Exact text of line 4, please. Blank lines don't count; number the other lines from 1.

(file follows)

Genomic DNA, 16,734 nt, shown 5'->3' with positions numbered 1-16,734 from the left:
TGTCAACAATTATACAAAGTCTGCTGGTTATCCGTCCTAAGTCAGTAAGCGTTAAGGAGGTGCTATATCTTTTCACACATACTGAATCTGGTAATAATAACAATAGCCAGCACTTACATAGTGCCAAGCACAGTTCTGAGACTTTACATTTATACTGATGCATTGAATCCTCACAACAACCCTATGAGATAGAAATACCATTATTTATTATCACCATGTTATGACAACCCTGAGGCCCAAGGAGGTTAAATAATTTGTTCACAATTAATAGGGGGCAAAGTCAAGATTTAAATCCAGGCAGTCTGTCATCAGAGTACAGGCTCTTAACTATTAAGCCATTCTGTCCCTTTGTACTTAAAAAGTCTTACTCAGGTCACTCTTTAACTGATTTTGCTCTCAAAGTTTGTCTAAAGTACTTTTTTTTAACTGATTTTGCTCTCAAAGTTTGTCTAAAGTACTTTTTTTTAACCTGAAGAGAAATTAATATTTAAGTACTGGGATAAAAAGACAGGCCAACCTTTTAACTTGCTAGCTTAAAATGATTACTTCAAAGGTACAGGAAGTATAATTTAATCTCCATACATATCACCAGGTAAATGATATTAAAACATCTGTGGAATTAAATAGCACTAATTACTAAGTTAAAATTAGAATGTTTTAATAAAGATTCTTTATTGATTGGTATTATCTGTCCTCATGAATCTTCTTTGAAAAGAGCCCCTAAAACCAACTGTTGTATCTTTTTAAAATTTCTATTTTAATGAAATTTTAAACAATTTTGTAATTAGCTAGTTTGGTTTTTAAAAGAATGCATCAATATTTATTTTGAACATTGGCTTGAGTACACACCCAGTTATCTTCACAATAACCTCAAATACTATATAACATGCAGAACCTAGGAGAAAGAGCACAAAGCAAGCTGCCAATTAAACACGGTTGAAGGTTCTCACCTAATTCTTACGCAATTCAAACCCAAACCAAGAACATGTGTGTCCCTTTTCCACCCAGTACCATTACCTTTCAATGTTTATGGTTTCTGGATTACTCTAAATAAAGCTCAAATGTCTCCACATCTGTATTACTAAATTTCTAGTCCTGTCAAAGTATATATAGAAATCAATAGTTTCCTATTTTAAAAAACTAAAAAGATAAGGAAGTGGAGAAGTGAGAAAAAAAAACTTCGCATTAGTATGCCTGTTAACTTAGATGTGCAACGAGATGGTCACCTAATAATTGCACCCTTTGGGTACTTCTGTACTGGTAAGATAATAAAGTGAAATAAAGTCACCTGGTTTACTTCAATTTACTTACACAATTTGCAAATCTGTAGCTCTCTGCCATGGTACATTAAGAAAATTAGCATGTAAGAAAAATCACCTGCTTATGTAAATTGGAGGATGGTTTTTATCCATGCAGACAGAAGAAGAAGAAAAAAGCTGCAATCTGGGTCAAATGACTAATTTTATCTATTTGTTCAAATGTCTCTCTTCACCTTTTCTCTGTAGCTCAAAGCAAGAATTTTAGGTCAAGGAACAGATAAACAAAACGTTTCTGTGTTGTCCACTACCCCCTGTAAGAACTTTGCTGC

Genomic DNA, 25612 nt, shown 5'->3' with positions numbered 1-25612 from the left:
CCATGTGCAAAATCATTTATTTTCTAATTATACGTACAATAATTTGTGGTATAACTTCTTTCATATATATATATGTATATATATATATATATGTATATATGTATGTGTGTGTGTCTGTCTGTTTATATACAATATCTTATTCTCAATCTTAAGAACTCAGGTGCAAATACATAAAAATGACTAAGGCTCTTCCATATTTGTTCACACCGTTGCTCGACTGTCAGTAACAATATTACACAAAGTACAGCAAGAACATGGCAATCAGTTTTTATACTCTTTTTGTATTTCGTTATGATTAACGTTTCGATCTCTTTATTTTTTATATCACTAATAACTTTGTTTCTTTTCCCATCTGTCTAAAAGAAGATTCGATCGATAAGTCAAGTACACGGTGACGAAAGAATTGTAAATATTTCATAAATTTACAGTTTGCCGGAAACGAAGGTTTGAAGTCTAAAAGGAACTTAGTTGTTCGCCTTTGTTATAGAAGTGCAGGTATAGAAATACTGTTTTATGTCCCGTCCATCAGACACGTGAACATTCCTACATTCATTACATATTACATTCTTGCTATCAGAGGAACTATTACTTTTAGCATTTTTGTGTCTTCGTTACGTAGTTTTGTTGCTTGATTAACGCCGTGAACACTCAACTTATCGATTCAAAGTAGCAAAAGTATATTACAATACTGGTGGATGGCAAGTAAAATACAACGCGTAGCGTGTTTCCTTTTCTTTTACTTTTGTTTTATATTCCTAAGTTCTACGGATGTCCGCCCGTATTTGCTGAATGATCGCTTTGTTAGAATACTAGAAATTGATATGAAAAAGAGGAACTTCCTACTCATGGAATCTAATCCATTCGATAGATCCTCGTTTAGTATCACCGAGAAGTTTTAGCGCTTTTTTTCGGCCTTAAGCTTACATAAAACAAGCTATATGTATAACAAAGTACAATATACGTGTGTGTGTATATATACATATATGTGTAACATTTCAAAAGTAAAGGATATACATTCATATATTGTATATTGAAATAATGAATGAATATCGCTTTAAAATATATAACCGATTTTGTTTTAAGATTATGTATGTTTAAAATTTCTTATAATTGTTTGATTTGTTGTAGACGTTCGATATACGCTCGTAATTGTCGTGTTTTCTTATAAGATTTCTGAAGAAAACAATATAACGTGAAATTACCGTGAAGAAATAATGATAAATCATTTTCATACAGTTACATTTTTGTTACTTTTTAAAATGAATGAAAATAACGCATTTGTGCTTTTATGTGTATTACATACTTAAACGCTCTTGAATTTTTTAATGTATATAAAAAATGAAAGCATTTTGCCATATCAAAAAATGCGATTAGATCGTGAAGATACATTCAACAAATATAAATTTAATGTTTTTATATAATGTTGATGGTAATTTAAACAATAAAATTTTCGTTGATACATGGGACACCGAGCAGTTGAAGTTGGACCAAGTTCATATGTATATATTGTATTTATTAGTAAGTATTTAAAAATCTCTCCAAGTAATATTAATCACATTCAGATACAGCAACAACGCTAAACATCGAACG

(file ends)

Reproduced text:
CCATGTGCAAAATCATTTATTTTCTAATTATACGTACAATAATTTGTGGTATAACTTCTTTCATATATATATATGTATATATATATATATATGTATATATGTATGTGTGTGTGTCTGTCTGTTTATATACAATATCTTATTCTCAATCTTAAGAACTCAGGTGCAAATACATAAAAATGACTAAGGCTCTTCCATATTTGTTCACACCGTTGCTCGACTGTCAGTAACAATATTACACAAAGTACAGCAAGAACATGGCAATCAGTTTTTATACTCTTTTTGTATTTCGTTATGATTAACGTTTCGATCTCTTTATTTTTTATATCACTAATAACTTTGTTTCTTTTCCCATCTGTCTAAAAGAAGATTCGATCGATAAGTCAAGTACACGGTGACGAAAGAATTGTAAATATTTCATAAATTTACAGTTTGCCGGAAACGAAGGTTTGAAGTCTAAAAGGAACTTAGTTGTTCGCCTTTGTTATAGAAGTGCAGGTATAGAAATACTGTTTTATGTCCCGTCCATCAGACACGTGAACATTCCTACATTCATTACATATTACATTCTTGCTATCAGAGGAACTATTACTTTTAGCATTTTTGTGTCTTCGTTACGTAGTTTTGTTGCTTGATTAACGCCGTGAACACTCAACTTATCGATTCAAAGTAGCAAAAGTATATTACAATACTGGTGGATGGCAAGTAAAATACAACGCGTAGCGTGTTTCCTTTTCTTTTACTTTTGTTTTATATTCCTAAGTTCTACGGATGTCCGCCCGTATTTGCTGAATGATCGCTTTGTTAGAATACTAGAAATTGATATGAAAAAGAGGAACTTCCTACTCATGGAATCTAATCCATTCGATAGATCCTCGTTTAGTATCACCGAGAAGTTTTAGCGCTTTTTTTCGGCCTTAAGCTTACATAAAACAAGCTATATGTATAACAAAGTACAATATACGTGTGTGTGTATATATACATATATGTGTAACATTTCAAAAGTAAAGGATATACATTCATATATTGTATATTGAAATAATGAATGAATATCGCTTTAAAATATATAACCGATTTTGTTTTAAGATTATGTATGTTTAAAATTTCTTATAATTGTTTGATTTGTTGTAGACGTTCGATATACGCTCGTAATTGTCGTGTTTTCTTATAAGATTTCTGAAGAAAACAATATAACGTGAAATTACCGTGAAGAAATAATGATAAATCATTTTCATACAGTTACATTTTTGTTACTTTTTAAAATGAATGAAAATAACGCATTTGTGCTTTTATGTGTATTACATACTTAAACGCTCTTGAATTTTTTAATGTATATAAAAAATGAAAGCATTTTGCCATATCAAAAAATGCGATTAGATCGTGAAGATACATTCAACAAATATAAATTTAATGTTTTTATATAATGTTGATGGTAATTTAAACAATAAAATTTTCGTTGATACATGGGACACCGAGCAGTTGAAGTTGGACCAAGTTCATATGTATATATTGTATTTATTAGTAAGTATTTAAAAATCTCTCCAAGTAATATTAATCACATTCAGATACAGCAACAACGCTAAACATCGAACG